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843: Is The DRONAMICS Cargo Drone The Future of Air Cargo?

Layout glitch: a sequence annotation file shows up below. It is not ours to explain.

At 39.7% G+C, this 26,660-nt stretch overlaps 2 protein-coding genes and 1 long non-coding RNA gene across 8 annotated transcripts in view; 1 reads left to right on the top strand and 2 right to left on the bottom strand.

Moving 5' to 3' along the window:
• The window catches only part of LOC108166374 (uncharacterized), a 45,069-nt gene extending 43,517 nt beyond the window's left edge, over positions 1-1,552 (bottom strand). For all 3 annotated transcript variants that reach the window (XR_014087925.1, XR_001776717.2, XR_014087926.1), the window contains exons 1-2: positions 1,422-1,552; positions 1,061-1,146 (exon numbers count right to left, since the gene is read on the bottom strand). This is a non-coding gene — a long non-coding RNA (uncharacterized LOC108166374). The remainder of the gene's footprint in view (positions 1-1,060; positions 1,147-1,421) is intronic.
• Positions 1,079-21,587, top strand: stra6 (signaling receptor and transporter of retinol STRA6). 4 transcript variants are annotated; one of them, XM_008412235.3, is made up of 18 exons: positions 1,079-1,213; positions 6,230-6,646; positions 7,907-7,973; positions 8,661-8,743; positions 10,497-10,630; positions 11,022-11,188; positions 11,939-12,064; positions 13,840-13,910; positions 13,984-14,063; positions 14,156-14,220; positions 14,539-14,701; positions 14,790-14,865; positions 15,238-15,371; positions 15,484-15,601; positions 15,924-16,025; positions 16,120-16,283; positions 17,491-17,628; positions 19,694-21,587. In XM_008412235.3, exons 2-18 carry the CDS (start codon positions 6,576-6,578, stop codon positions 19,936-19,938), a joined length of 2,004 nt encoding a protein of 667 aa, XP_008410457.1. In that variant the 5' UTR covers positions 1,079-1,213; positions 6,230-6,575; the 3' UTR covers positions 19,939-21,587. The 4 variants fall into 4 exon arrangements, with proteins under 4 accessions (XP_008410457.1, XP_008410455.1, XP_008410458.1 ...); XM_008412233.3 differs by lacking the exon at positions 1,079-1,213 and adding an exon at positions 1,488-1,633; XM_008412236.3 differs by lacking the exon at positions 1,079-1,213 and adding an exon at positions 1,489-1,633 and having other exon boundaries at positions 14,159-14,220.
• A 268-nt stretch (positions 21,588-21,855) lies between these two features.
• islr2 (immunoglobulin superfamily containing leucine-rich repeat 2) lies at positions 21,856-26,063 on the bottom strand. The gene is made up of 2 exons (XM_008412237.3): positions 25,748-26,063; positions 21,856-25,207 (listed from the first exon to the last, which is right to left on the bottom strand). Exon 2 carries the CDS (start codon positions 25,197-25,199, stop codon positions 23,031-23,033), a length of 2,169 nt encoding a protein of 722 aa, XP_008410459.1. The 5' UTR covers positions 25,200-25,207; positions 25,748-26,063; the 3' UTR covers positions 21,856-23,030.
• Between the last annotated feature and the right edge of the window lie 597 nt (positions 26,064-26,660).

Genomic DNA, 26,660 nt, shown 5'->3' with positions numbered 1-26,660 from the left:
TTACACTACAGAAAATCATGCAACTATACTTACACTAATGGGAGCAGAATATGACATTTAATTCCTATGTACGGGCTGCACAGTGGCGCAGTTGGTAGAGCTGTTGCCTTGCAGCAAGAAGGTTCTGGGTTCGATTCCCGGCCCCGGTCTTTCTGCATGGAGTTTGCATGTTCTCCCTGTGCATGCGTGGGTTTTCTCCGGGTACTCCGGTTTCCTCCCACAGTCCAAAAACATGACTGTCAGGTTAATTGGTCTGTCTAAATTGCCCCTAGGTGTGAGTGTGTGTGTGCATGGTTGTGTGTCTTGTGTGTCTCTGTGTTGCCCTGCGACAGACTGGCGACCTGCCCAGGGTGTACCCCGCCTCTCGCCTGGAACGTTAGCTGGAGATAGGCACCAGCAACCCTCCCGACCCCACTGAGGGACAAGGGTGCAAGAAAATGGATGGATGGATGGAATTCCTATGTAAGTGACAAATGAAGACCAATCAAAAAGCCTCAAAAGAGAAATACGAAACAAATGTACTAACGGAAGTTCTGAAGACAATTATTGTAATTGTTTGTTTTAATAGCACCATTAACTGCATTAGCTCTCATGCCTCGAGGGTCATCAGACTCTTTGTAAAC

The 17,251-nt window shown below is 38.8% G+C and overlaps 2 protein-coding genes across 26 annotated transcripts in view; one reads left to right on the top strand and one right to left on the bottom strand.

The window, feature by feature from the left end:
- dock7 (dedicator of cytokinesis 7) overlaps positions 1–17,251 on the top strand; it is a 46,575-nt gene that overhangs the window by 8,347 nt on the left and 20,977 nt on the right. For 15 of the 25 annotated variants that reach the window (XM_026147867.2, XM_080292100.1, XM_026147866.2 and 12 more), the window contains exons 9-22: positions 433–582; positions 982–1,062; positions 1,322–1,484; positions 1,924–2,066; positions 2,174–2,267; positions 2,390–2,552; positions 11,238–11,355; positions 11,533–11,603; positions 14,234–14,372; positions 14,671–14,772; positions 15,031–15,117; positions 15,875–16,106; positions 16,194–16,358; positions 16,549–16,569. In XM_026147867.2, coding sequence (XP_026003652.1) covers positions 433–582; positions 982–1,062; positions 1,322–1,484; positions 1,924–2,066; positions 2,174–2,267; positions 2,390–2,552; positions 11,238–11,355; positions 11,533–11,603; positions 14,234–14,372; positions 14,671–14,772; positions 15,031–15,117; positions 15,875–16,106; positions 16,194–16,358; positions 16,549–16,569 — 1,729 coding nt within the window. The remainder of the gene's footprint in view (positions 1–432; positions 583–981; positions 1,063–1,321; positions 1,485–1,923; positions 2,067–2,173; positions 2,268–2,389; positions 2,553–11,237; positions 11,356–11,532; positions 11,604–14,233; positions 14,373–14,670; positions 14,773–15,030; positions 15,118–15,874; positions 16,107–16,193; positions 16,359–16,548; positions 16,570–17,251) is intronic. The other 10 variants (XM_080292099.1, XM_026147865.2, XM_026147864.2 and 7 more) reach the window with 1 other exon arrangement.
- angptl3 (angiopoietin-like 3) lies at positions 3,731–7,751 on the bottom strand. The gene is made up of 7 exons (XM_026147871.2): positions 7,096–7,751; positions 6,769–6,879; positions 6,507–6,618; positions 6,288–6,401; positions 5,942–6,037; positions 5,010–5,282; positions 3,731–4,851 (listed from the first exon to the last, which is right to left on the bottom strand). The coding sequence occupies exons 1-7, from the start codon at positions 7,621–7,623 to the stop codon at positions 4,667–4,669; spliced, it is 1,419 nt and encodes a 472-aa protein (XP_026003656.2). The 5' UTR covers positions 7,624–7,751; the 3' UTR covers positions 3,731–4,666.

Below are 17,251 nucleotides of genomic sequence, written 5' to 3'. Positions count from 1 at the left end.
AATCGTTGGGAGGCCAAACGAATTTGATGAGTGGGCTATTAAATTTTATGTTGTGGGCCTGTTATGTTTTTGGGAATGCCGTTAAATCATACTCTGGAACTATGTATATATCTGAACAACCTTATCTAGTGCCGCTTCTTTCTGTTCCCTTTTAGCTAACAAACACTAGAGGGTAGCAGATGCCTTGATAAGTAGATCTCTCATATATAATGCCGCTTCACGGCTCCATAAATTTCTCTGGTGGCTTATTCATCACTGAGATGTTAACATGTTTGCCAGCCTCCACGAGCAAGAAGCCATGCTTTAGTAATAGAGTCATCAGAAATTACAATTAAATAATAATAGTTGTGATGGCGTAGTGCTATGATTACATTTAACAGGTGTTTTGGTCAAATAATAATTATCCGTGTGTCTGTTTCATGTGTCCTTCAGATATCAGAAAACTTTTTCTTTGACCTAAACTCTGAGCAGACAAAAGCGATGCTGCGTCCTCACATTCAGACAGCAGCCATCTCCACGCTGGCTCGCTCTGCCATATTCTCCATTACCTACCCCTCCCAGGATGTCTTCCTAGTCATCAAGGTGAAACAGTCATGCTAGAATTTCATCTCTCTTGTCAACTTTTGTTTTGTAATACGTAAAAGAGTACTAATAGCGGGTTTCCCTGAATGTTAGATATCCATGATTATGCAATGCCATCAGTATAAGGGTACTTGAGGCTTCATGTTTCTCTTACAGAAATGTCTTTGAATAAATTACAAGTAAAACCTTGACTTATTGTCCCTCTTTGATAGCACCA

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The welcome to the tank bloke writer podcast, your guy to future, Tech, Trends and innovation in a language. You understand now. Over to your host Neal Hughes. Come back to the tech flaw growing up podcast now as regular listeners will know by now on passionate about finding new stories to share about how people are thinking differently and leveraging technology to solve real problems. And I also love exploring textile took stories from all over the world, especially outside of Silicon Valley and hearing about vibrant textile obscene are emerging. And guess what? Today, we have all that and much much more. Because today, I wanna learn more about a company called genomics, and they're on a mission to democratize airfreight and lower the cost of shipping in emerging markets and to achieve steady developing a new type of cargo plane, but here's the Colbert is small is unmanned an extremely fuel efficient it can transport three hundred fifty K G over two thousand five hundred kilometers a cost. It's fifty percent lower than any other aircraft. And of course, eight flies autonomously it can be money. Tired and managed remotely also satellites and the whole system actually cost less than a sports car. Now when I first heard about this. I thought this doesn't sound possible. But they keep proving the ease of calling this aircraft. The black swan, and he can lend on shore and unpaved runways enabling demand point to point flights and speedy same-day delivery, even to the most remote locations, the kind of location. I'm talking about is the conduct would take days to reach over ground or sea. So essentially using technology to solve very very real problems. When I was researching them, they'll starting with domestic air networks in Africa Asia and Latin American countries with fleets of the black swan taking advantage of a multitude of small airfields that are often on news. So I always say on this show that technology works best when it brings people together. So in this case using autonomous aircraft and partnering with local industry to provide a valuable lifeline of getting. Goods in an out of small remote, mountainous and all island communities within hours, a cost is often below even road transportation that is gonna language. I mean, a technology that can transform a whole economy's doesn't get much better than that. And this company is also based in Sofia in Bulgaria, but today's guest is waiting for his all the way in Capetown South Africa, where he spreading the word about what they're doing with genomics bull. I was able to get him out of the conference just for a few moments. So we could come and speak with us today. So book elope on hold until it. So I can be meal is all the way to Cape Town in South Africa. So we can speak with the co founder of genomics. So messy full welcome to the show. Can you tell listeners a little bit more about genomics way, you'll based what your company's mission is sure thing. My name is thrilling Wrangler. I'm one or the two founders of dynamics I founded it with my brother Constantine four and a half years ago and our purpose in mission is to develop a new type of unmanned aircraft. That is specifically designed for cargo in order to make cargo lot more efficient than it. Currently is we're based out of Sofia Bulgaria, we have a presence in London as well. In our markets are all across Africa Asia the Americas. It's basically trying to transform the logistics networks of mostly emerging markets. But also large countries large in both the geographic and economic sense an Cup of problems like to address and just Kate. The listeners about here is can you describe the challenges with delivering echo today. For example. I read I think it was in wired way, you stay at most small delivery. Drones are an attempt to solve the last mile problem. They held a bike messenger and to cross country truck. But what did you mean by that? What I mean is that there's a variety of ways for you to do the last mile do the final delivery between. Let's say the shop and the in the customer's address or the distribution points and customers address, but when you look at a country, for example, South Africa. Okay. So Africa has a thriving economy, and you know. But for a lot of the goods that they import they will come through Johannesburg, and then they get redistributed throughout the country because you have consumers over the place, not just in the capital, and we will be. It will be very inefficient. If you just keep putting them on trucks in the sense that yes, it will take a long it will be cheaper to do take a long time. What's? We're trying to do is to create those new city pairs that are not able to just right now because currently VA Shen uses the most expensive in the biggest type of egos and the levers them only between the most expensive in biggest type of real estate's the airports maiden be airports around the world. So from most of the cargos perspective the occasion in which a package with Dutch an airplane in the part of the journey that these carried by air is very small too key to put to to give you some numbers less than one percent of global trade is carried by airplanes so ninety nine times out of a hundred the she per se. No, please do not put my package on an airplane because it's too expensive or because they're the flights. You know are not where where. Need them to be or the timetables are not wear when I need them to be. In South Africa again for every kilogram that flights. You have ten thousand kilograms that travel by road. So it's the there's tremendous room for for growth. If one was able to use a new type of Vico wanted these small one of these fuel-efficient wanted these will typically cheap. So that's why we said we need a new type of aircraft that is cheaper to produce it in cheaper to operate. So that we can unlock this, you know, less traveled. This nation's these tier two cities that they don't have the main highways connecting to them and so on and as a result of that you develop the black swan cargo aircraft to address these challenges, so can you describe the aircraft and what makes it different from any other drone? People listening may be thinking about you see a lot of these flying Doxiadis right now, you know, Wilbur in a lot of companies are. You know, showcasing every week. Couldn't you diaper fecal. That's supposed to be carry a caring people by air. We look quite conventional year an aircraft that looks like an Ebola. It's a fixed wing. So we need the runway to take off and we need runway to land. And that's besides the why we are going after the middle mile market the last mile, and so so so the reason we do that is because horizontal flight is much takes much less energy than vertigo and again car ago. I don't care if you use a donkey if he was thrown if you use an airplane. They just want the goods as quickly as cheaply as possible. So the customer is not going to tolerate absurd costs because of these new fancy technology. So which you need to deliver today's new technology at the cost of you know, old one which tremendously hard. So if you were to go on our web. Sites. You can see what their craft looks like it's it looks like a regular aircraft accepted. It's unmanned now chose the payload to be three hundred hundred fifty kilograms precisely because we don't do the last mile. So we asked ourselves. Okay. What is the most common vehicle in the in the whole world to do the last mile in these oldies like small utility vans? Kind of like the Renault can rule, you know, they're the for transit connect, the ones that are basically vans. And we said, let's have our craft match one of these because currently you have very big airplanes, which unload their cargo on a bunch of eighteen wheelers. But the anti Willer itself cannot really stop in front of my apartment building and cannot do that last night. So he itself has to make an additional stop in over again the cargo to those smaller Vance anyway, so he just said, let's could that's Bartlett's. Just skip it than legis this day with a cargo from the bef-. Inning between these small aircrafts because the packages are smaller than that. Anyway. So that's why we chose to hand in fifty kilograms of payload and range, we can cover two thousand five hundred kilometers because the Mark is that we are going to operate in in Africa Asia Latin America, the distances are vastly larger than than the distances in Europe. So, you know, it's a lot more meaningful to offer long range an on at video to the blog post accompanies this podcast over at tech blog, GRA dot Koto, UK just so people can actually see it looks like because the black swan is no ordinary drone on. It's an aircraft that could fundamentally change the shipping industry. But I've got to ask I mean, talks of cargo optimal for the black swan in on any particular markets that you'll focusing him. So we designed it's mostly for e-commerce because we asked the says, okay? If you're leaving. Big city all your needs can be satisfied that same day. Right. But if you leave outside of the big cities, you really small towns mostly these remote areas, then everything gets there longer than one day. Right. So, but but all these communities, they also are smaller. So the capacity is going there will be small which means that you're not going to be shipping. Full ballots of the same thing, you'll going through the shipping individual packages package for me back for you about your neighbor, which makes the cargo very big in terms of you know, volume but low in density. That's that's another reason why we didn't simply take an existing aircraft like a Cessna or piper. We didn't just like with an Ulta by tonight existing aircraft because they were made always with passengers in mind and human density is much different than ecommerce density. So our defense being able to carry two hundred fifty kilos. It can also fit actually the volume three hundred fifty kilos ecommerce packages. So that's about three and a half week near another ecommerce other verticals, we're looking at our medical and pharmacy to delivery, so many supplies vaccine's medication and an also agriculture equipment agricultural produce. And and spare parts and urgent equipment. So for example, when you have a prediction line, and if it breaks or even actually for big aircraft when when they they have some maintenance issue, you know, every every minute every hour costs a lot of money. So they need to expedite that's paper that they're missing in terms of pharmacy deco, a medical deliberates pity obvious, you can skip a large part of the ground transport just by flying. It can get there earlier it can have more positive Beijing. Outcome. And then in terms of IB coacher in a lot of markets around the world, you know spoiler. They just weed any perishable is is a big thing. So the saying goes how in Africa you need to pick twelve oh twelve roses. So that eighth survived the journey into Amsterdam. And the problem never happens on the airplane because in the big airplanes, the international flights there climate controlled in on the bigger was there, you know, in climate controlled warehouses on so he's always been a question of that's journey from the farm to the two that you know to the capital airport. So if it can deliver that quickly and cheaply, and we can control the climate inside with aircraft. Then that's a big value. Add for for agriculture with users. We can take off from the farm literally because we are aircraft can land on unpaved surfaces. So we can land on grass. Yeah. You just need about four hundred meters of runway space as you said you just leave full injured may is a runway spice. The next question's gonna be how much does it cost? I mean, where are you today in terms of production? And how soon do you envision the black swan after being put out lambing to service? Our cost is between fifty and eighty percent lower than other air cargo. So if if if the airline can charge is charging two dollars, we can charge sixty cents or less for the same amount of cargo going the same amount of business, and that's pretty transformation because not only are you able to send smoke a Bassey's which you would never do with a big airplane because no one wants to fly half empty. But also, whatever you send you actually your cost base will be significantly lower in difficulties a very low margin business. So so a fifty percent reduction in the in the cost base is tremendous. In terms of the level that we right now building a food scale prototype. The tweet will be testing next year in the UK will also be doing test in Asia and Africa next year. So yeah, we've validated. The performance we've validated. The air the NYMEX communication small-scale model. So now, we're just building the full scale on you founded the company with your brothers like you. Tell me a little bit bull about your backgrounds, and why you decided to stick out the having fun. John Hicks of you always had a fascination with aviation. We've always been fascinated by Asian. My brother is actually an aerospace engineer. And when when we sold the Amazon Ron's being unveiled five years ago. We realized that's okay. The is clearly there we know that the we know that even passenger flights are already heavily software support it's in ultimate so. We we we thought. Okay, who is going to benefit the most? It's not really going to be that small delivery drawn user because that typically replaces the delivery. Yes. In some cases, where it's really urgent in its medical delivery. Like, they do right now in grander. And so on it's by there's no other way, you have to for most of the things you a delivery guy on the motorbike is just as fine. So. We looked at where the missing link is. And that's why we decided to focus on that. And when we spoke to a few people for leniency, they gave us the, you know, they gave us faith that this is achievable. And yes, there's also a personal elementary it because, you know, growing up in Bulgaria, we we experienced firsthand all the, you know, the transition from a centrally planned economy, which is what book had during communism for almost fifty years. And then it had to transition to capitalists. You know, democracy and for a while, you know, the whole turbulent events in the Balkans in the ninety s they really hit hard Bulgaria's economy. There was hyper inflation. There was runs on the Bank in so long. So he's quite painful, and you were everyone in the country includes Quebec acutely aware how when you're on the pre free. You always end up paying more, which is ironic and quite unfair. But it's a function of simple mathematics. Right. So somebody in Germany bays less for their food than somebody in Bulgaria where incomes that are much lower. And there's we call these the remoteness ducks. So this is what we wanted to fight. So that's the personal element. We want to be able to make sure that its supply chains are optimized and to other populations. And I'm glad you mentioned you'll upbringing upbringing in book Evian that because. You won't based in Sofia. And I understand that. The black swan is the first aircraft design in Bulgaria in seventy years. So what's to start startup climate? Like in Sofia enables you to found such an impressive aerospace daughter. Well, bogere actually had a very interesting history with WGN because in the early twentieth. Century Garrett was a binary navigation. The first military airports in the whole world was in Bulgaria nine thousand twelve it was before the first World War. The first female pilot was Bulgarian first landing with the engine failure successful landing was made by game pilot. So bogere was thriving industry of. Quite sizable industry. There were more than forty different designs. Grated over thirty years in three different factories up until the second World War. And after the second a little door bogere became part of the eastern bloc and was forced to close down, these factories and starts, you know, buying aircraft from from the Soviet Union. So it was the in the sea is of Dylan really exists for for seventy years. And we saw the this shouldn't be something. That's should stop us. Because what we're trying to cheat his mouth just in terms of aircraft manufacturing. But there's a lot of on the software side as well. And that's where we'll get his base strong. Bulgaria for the best ten years his really establish itself has the Silicon Valley of eastern Europe. Because there's a tremendous number of really smart software, developers who work for all kinds of crazy. I mean, the first office of Wilbur, the first software developer office of Ober outside of San Francisco was in Bulgaria, and that's what testament to the, you know, the level of talent that you can find these of here. So it was natural for us to take advantage of of this, and you know, basically Bulgaria because high sedating the US my brother studying that islands we could have been this elsewhere, but we needed to do it there because it's a very capital intensive project. New three-car sweetly smart people in we were able to find this it Bulgaria a five tastic store absolutely live that she announced the plex one. What being the hanalei, and what kind of reaction have you had today? Will we announced the black swan several years ago almost as soon as we started, and, you know, a lot of startups they people it's part of their journey. They started one idea, but then they hear feedback and they need to be adapt readjust reform reformat where the only company in spaces his never changed what they started with. Because you just has so much traction. We twelve people need from the very beginning. We focused on aircraft that these cheap to produce cheap to operate and can carry the size of a small delivery van. So we just did a research. Early on and quite well. And we it it keeps being confirmed by people from over the industry. We are I add this only strategic partner for domes in the whole world, which is quite with cement as well. And we'll be testing we EasyJet next year in the UK and several big airlines in Asia and Africa. So in terms of commercial partnerships. I'm under some heavy NDA's. But I can tell you that there's quite a few people in both ecommerce and airline world that very excited at the prospect of running an operation like that. Wow. Sounds like we're going to have to keep in to get you back on air in a few months on NDA's complaint. You from talking about the real exciting stuff said we will have to get you back on. Hello. But will issue a grand vision for genomics over the next few years. Our multiple is delivering today. Right. We. Want the world where you can have anything delivers today because when you look at what's online, the online revolution has built like Amazon and everyone else the offer tremendous variety. Right. The long tail things you cannot find in your neighborhood store. You can order them with a click. But then the challenge has always been fulfillment. Delivering that. Because the moment you make capricious. The money's out of your accounts already is continuously. But you don't have the goods unless they're, you know, unless you to kindle order, but in the physical world the good steak time to get delivered. And I think that's something that people especially in our generation are increasingly intolerant of waiting. So we want everything on the man we won't everything today. There's a lot of benefits again in having same-day delivery. When you think how you know someone in a big city in in those centers of commerce that are, you know, soaking older economic par- from from data parts of the country. They have all these services that can make your life so much easier, and you, you know, time is only resource we cannot buy so we all have the same life expectancy. But if you're going to see you can do so much more if you have to wait for everything to come around are you leaving to the fullest, then ride then why should you be again punished for the fact that you've chosen? To live in place is not San Francisco these not long. He's not, you know, New York. So the world that we seize that's one where people are able to finally, you know, apply their talents and take a hit on their quality of life. Just by having chosen to live in a place that has a thousand people or ten thousand people with a huge. Thank you for joining me today before to let you go could you just plant that listeners in the direction of your website social channels and how to convey chat in contact mobile tame, if any additional questions about everything we've talked about today. Well, we have a website. It's dawn AmEx dot com. If you are interested, they can leave leave us a note over there. They can drop us an Email. It's high dynamics dot com. We'll be very happy to get your over station because it's a big vision. And it needs all the help. It can get we know that this is the future. We know that this is where the world is headed. But we just want to get there faster because we always do to the word than everyone. This becomes a reality sooner. So it's all these quality of life improvements can happen today. Not tomorrow not in five years. Nothing ten years on a think you're going to do just that because I'm not just saying this, but from everything the off site and the video the plaque swan. He's no old me driving like I said a few moments ago, so that craft could fundamentally change the shipping industry. And that is something I love about what you have your leveraging technology to do that. So I've lived to stay in, touch, and we'll get you back on in a few months when some of those NDA's have been lifted but more than anything too big. Thank you for taking the time to come and speak with me today. So thank you. Thank you so much. Thank you Neo. Thank you to everyone listening and like I said drone AmEx com. Doxa line. We're happy to chat. Thank you. How cold is? The black swan unmanned aircraft lowering. The cost of shipping in emerging markets. It's fully and semi autonomous fuel-efficient and satellite. Connective -ly L incredibly powerful and valuable how tech is solving real world problems all over the world. Not to mention the huge partnerships waiting in the wings. So for the pull now, you know, I call them help myself, but seriously, another what they're doing, and I'm going to be following this very closely. I also looked hearing about the startup coach in Bulgaria too. Because a it's so important that these stories get told this technology is changing the world all over the world not just in Silicon Valley. So if you're listening and thinking there's not enough stories being shared about the great work being done in tech startup community is in your part of the world. Please let me know all about an old love to get you on the show to and tell me the difference that your city is making to the world of tech to and you shouldn't have all the contact details off by heart Nabet, one more time tech, blogger dot co dot UK Email. Hi, tech Braga to outlook dot com, Twitter, Instagram linked teen. Let's look for Neil c Hughes. So on the blog post, the accompanies these podcast episode. I will post videos of black swan eighteen actions, you can kind of see the huge difference. It's gonna make put that's it. For today's episode. So oldest left for me to say, he's a big warm. Thank you for listening to this day. We tech podcast until next on though, be estrangement. Thanks for listening to the tag blow Royce uphold cost until next time. Remember technology is best when it brings people together.